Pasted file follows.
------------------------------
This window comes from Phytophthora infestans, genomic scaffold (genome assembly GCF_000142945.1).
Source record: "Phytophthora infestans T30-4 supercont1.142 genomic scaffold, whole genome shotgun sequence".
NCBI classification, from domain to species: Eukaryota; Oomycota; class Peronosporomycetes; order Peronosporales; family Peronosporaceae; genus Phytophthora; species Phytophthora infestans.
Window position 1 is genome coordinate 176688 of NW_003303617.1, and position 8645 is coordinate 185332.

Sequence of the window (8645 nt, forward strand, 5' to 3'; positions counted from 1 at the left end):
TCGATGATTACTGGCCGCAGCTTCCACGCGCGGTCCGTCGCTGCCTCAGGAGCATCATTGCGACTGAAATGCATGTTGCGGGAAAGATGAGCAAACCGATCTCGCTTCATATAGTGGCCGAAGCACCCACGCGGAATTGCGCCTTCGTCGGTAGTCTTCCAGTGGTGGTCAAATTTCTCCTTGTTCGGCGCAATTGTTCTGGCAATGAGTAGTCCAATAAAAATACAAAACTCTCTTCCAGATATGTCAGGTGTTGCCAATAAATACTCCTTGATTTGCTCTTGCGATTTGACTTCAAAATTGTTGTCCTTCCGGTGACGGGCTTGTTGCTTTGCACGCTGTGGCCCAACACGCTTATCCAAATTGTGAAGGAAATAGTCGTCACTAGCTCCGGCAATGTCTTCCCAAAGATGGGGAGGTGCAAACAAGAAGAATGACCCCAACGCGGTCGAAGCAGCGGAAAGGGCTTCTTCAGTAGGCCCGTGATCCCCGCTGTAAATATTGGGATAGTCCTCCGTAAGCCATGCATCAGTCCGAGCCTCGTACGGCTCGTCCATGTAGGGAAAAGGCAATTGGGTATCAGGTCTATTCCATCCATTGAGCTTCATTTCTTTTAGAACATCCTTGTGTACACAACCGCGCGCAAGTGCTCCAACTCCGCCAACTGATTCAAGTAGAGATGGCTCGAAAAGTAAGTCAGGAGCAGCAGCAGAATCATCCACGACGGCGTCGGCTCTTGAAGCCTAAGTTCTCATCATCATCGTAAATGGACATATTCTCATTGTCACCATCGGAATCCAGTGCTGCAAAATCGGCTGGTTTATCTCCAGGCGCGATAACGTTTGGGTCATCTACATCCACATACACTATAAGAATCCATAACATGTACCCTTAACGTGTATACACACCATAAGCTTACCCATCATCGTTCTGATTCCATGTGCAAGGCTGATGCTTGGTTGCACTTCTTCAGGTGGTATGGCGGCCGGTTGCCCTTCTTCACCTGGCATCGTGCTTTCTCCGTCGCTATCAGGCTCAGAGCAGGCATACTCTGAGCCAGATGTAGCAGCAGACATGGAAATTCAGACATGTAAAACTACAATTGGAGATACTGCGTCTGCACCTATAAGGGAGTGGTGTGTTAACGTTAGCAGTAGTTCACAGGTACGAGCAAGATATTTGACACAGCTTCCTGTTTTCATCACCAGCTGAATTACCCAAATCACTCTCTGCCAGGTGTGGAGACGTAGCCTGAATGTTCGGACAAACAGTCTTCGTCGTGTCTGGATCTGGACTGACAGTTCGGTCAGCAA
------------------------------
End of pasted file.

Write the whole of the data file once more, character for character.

This window comes from Phytophthora infestans, genomic scaffold (genome assembly GCF_000142945.1).
Source record: "Phytophthora infestans T30-4 supercont1.142 genomic scaffold, whole genome shotgun sequence".
NCBI classification, from domain to species: Eukaryota; Oomycota; class Peronosporomycetes; order Peronosporales; family Peronosporaceae; genus Phytophthora; species Phytophthora infestans.
Window position 1 is genome coordinate 176688 of NW_003303617.1, and position 8645 is coordinate 185332.

Sequence of the window (8645 nt, forward strand, 5' to 3'; positions counted from 1 at the left end):
TCGATGATTACTGGCCGCAGCTTCCACGCGCGGTCCGTCGCTGCCTCAGGAGCATCATTGCGACTGAAATGCATGTTGCGGGAAAGATGAGCAAACCGATCTCGCTTCATATAGTGGCCGAAGCACCCACGCGGAATTGCGCCTTCGTCGGTAGTCTTCCAGTGGTGGTCAAATTTCTCCTTGTTCGGCGCAATTGTTCTGGCAATGAGTAGTCCAATAAAAATACAAAACTCTCTTCCAGATATGTCAGGTGTTGCCAATAAATACTCCTTGATTTGCTCTTGCGATTTGACTTCAAAATTGTTGTCCTTCCGGTGACGGGCTTGTTGCTTTGCACGCTGTGGCCCAACACGCTTATCCAAATTGTGAAGGAAATAGTCGTCACTAGCTCCGGCAATGTCTTCCCAAAGATGGGGAGGTGCAAACAAGAAGAATGACCCCAACGCGGTCGAAGCAGCGGAAAGGGCTTCTTCAGTAGGCCCGTGATCCCCGCTGTAAATATTGGGATAGTCCTCCGTAAGCCATGCATCAGTCCGAGCCTCGTACGGCTCGTCCATGTAGGGAAAAGGCAATTGGGTATCAGGTCTATTCCATCCATTGAGCTTCATTTCTTTTAGAACATCCTTGTGTACACAACCGCGCGCAAGTGCTCCAACTCCGCCAACTGATTCAAGTAGAGATGGCTCGAAAAGTAAGTCAGGAGCAGCAGCAGAATCATCCACGACGGCGTCGGCTCTTGAAGCCTAAGTTCTCATCATCATCGTAAATGGACATATTCTCATTGTCACCATCGGAATCCAGTGCTGCAAAATCGGCTGGTTTATCTCCAGGCGCGATAACGTTTGGGTCATCTACATCCACATACACTATAAGAATCCATAACATGTACCCTTAACGTGTATACACACCATAAGCTTACCCATCATCGTTCTGATTCCATGTGCAAGGCTGATGCTTGGTTGCACTTCTTCAGGTGGTATGGCGGCCGGTTGCCCTTCTTCACCTGGCATCGTGCTTTCTCCGTCGCTATCAGGCTCAGAGCAGGCATACTCTGAGCCAGATGTAGCAGCAGACATGGAAATTCAGACATGTAAAACTACAATTGGAGATACTGCGTCTGCACCTATAAGGGAGTGGTGTGTTAACGTTAGCAGTAGTTCACAGGTACGAGCAAGATATTTGACACAGCTTCCTGTTTTCATCACCAGCTGAATTACCCAAATCACTCTCTGCCAGGTGTGGAGACGTAGCCTGAATGTTCGGACAAACAGTCTTCGTCGTGTCTGGATCTGGACTGACAGTTCGGTCAGCAA